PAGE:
Holy See’s UN Observer warns against a military intensification of Syria’s conflict.

2013-05-29 Vatican Radio
“Urgent debate on “The deteriorating situation of human rights in the Syrian Arab Republic and the recent killings in Al Qusayr”
Geneva, 29 May 2013

Mr. President,
1. Violence in Syria has proven once again that it is the terrain of the violation of all human rights. Lives have been destroyed by the tens of thousands; a million and half persons have been forced to flee abroad as refugees; more than four million people have lost their homes; and civilians have been targeted by warring parties in total disregard of humanitarian law. This enormous national tragedy risks to intensify regional and global conflicts, to transform ambitions for political power into ethnic and religious fundamentalist confrontations, to melt down the entire country.
2. The way forward is not by a military intensification of the armed conflict but by dialogue and reconciliation, a process that the proposed diplomatic conference can help to promote, if the political will is there to sustain it. An immediate ceasefire will stop the bloodshed, a useless and destructive tragedy that mortgages the future of Syria and the Middle East. As Pope Francis said: “How much blood has been shed! And how much suffering must there still be before a political solution to the crisis will be found?” The Holy See all along has insisted that only peaceful negotiations will lead to an acceptable solution of the crisis and that participation, in an eventual government and in positions of responsibility, by representatives of all citizens can ensure a constructive and lasting peaceful coexistence of all component communities of Syrian society.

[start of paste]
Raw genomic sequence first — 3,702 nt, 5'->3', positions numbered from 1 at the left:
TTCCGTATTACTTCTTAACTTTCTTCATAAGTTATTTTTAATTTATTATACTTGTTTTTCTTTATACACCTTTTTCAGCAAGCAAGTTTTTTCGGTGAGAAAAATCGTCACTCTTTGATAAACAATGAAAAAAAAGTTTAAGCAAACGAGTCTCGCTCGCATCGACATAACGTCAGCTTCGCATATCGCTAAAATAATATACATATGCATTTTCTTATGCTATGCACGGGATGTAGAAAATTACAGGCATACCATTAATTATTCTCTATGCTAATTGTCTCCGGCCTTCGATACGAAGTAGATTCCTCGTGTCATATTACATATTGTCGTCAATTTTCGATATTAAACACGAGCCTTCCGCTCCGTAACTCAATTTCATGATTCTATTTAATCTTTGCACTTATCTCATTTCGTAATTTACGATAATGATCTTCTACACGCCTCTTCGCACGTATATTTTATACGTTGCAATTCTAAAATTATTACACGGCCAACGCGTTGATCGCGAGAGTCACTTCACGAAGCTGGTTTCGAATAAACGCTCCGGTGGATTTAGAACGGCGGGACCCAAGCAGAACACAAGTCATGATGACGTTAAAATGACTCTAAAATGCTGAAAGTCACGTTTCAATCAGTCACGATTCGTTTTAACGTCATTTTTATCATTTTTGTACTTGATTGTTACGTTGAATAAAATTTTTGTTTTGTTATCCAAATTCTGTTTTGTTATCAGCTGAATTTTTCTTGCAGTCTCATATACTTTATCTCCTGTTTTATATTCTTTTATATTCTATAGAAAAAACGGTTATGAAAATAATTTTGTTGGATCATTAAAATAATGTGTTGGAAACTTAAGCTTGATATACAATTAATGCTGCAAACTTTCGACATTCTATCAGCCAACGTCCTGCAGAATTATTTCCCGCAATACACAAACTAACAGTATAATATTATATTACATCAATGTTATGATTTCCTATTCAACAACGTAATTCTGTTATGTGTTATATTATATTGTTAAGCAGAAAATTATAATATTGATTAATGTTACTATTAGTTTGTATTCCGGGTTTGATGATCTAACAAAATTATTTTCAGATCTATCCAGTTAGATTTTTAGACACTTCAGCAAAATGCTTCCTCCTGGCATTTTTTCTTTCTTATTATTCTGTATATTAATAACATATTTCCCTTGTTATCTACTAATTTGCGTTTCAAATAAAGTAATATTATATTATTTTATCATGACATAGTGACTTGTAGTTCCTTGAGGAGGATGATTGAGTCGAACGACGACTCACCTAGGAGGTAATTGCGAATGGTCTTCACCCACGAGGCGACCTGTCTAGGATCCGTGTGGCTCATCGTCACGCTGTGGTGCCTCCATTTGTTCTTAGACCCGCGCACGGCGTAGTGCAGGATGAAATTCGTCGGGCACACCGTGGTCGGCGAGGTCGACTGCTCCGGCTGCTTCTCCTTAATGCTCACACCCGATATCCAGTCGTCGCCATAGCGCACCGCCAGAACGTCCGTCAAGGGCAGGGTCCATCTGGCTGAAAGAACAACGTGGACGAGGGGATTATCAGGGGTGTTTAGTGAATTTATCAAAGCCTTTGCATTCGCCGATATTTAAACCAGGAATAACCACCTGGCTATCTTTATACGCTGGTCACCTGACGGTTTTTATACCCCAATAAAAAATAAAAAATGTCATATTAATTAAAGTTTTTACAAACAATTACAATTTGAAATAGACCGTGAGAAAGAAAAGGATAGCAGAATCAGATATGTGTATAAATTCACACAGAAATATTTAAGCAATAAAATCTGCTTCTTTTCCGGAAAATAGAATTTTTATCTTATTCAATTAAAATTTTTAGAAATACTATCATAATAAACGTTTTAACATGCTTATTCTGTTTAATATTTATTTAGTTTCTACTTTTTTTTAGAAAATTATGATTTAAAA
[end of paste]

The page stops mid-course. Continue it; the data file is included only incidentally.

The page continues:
3. Children in refugee camps and in conflict areas, traumatized and forcibly deprived of their rights, suffer the most of the consequences of violence and call for generous solidarity on the part of the international community. Only in this way can they and their families hope again for a normal existence. In particular unaccompanied minors deserve specific attention and assistance to prevent that they fall victims of trafficking and other forms of exploitation.
4. Silencing the guns is the priority. Besides, the necessity of overcoming any pessimism toward undertaking and achieving successful negotiations should be seen against the death caused daily by the use of guns, a cost the people of Syria have already paid too much. This moral responsibility is unavoidable and it calls for a rejection of personal revenge and of inordinate ambitions of dominance by any group.
5. In conclusion, Mr. President, the Holy See Delegation restates its call for negotiations and for putting an end to violence. People should take precedence over power and revenge. Their unspeakable suffering must not be ignored by any of the parties involved as they are all call to act now for peace, reconstruction and a new beginning of human relations based on human rights and the common interest of the one human family.
Thank you, Mr. President.”